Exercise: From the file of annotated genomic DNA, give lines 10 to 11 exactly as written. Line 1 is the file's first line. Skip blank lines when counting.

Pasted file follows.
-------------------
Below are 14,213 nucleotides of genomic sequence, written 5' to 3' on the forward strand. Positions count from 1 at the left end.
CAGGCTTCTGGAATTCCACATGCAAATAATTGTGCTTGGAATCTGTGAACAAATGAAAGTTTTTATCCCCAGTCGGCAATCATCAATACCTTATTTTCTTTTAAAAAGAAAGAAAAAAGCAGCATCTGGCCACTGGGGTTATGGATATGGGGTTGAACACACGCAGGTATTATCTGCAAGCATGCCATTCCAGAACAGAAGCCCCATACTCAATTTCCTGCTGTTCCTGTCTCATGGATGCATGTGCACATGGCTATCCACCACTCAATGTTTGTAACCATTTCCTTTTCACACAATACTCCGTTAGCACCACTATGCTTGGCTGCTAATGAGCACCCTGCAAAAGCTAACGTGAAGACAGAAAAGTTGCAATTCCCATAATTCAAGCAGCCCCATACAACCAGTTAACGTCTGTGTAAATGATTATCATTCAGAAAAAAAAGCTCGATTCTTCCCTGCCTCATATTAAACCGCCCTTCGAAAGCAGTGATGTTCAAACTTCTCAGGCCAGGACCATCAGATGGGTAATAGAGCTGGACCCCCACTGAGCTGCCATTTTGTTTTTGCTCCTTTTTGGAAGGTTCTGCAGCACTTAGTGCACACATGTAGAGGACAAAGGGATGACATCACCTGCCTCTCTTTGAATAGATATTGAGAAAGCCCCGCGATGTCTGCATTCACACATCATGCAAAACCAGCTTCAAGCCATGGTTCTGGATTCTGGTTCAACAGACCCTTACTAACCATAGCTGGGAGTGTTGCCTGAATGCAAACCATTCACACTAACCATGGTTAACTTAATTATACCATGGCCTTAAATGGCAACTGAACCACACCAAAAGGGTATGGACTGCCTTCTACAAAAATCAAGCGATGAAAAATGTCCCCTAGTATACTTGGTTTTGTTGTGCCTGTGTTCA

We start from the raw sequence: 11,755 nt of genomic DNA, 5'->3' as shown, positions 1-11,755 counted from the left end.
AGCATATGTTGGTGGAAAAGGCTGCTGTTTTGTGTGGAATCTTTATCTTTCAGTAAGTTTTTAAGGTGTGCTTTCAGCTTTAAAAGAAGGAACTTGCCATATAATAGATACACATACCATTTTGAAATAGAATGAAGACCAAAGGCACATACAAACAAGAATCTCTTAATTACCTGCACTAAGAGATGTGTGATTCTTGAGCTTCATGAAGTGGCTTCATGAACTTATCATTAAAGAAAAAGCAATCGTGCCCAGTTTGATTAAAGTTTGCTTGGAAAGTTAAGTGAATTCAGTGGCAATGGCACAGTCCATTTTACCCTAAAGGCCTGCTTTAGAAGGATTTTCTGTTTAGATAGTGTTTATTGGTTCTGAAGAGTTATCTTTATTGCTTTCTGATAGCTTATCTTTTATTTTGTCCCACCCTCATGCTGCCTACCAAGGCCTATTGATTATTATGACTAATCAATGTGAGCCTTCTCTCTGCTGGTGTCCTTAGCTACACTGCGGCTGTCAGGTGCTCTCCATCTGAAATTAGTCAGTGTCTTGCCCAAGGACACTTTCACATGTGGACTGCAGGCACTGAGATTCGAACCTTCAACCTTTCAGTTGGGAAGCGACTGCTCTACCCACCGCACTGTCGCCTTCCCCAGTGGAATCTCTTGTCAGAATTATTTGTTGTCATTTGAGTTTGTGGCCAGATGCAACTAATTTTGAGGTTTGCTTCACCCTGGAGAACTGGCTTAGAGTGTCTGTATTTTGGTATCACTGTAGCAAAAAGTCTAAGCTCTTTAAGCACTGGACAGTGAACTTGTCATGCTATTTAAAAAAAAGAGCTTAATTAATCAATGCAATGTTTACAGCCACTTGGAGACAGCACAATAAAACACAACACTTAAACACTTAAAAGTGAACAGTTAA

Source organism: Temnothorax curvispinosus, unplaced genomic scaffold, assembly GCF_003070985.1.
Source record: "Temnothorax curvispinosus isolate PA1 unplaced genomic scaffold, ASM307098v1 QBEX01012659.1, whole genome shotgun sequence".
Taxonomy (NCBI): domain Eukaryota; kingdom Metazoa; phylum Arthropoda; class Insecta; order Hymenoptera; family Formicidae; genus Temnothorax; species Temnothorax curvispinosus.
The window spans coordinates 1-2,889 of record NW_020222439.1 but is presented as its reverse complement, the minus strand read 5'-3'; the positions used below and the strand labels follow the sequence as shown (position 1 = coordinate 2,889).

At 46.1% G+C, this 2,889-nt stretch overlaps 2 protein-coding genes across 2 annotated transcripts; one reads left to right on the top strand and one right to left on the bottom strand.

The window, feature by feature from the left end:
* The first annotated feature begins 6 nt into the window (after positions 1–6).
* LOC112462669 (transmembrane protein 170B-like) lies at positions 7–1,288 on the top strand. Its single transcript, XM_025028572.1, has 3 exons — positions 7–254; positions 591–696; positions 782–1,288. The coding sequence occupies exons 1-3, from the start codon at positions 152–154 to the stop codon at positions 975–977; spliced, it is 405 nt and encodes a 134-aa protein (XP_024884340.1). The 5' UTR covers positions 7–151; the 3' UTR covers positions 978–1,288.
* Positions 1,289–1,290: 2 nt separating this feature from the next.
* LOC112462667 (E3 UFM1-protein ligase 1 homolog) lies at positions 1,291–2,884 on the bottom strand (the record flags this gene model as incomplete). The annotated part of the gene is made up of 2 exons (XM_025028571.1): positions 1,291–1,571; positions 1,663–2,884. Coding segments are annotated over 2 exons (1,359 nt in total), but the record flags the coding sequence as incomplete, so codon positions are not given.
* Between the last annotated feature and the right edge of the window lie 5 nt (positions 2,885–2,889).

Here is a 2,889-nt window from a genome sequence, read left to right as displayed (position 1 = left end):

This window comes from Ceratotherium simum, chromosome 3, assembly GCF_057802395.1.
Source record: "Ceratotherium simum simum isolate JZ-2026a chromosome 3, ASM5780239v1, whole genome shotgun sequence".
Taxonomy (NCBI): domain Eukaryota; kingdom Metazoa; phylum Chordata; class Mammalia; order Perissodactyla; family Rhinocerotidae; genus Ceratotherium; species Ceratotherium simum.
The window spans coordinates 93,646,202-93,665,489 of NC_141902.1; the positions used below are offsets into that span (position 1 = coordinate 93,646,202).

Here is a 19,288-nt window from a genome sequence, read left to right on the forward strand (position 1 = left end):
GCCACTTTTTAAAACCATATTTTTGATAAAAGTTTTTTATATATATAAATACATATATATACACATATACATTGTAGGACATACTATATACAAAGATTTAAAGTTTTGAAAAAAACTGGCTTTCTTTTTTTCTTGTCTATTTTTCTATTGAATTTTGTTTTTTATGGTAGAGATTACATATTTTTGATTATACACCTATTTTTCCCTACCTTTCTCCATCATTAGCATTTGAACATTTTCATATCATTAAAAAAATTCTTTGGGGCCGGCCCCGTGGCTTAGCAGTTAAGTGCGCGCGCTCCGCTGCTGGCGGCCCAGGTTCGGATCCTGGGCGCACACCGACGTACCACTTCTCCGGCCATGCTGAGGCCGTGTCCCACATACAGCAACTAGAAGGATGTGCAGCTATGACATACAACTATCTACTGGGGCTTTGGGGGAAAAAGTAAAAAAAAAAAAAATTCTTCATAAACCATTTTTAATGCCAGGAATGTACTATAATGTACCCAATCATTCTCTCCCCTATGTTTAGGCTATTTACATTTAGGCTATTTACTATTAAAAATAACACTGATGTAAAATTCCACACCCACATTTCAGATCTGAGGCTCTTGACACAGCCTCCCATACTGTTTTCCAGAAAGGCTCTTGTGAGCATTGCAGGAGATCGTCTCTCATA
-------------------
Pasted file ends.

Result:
The window, feature by feature from the left end:
* The first annotated feature begins 6 nt into the window (after positions 1–6).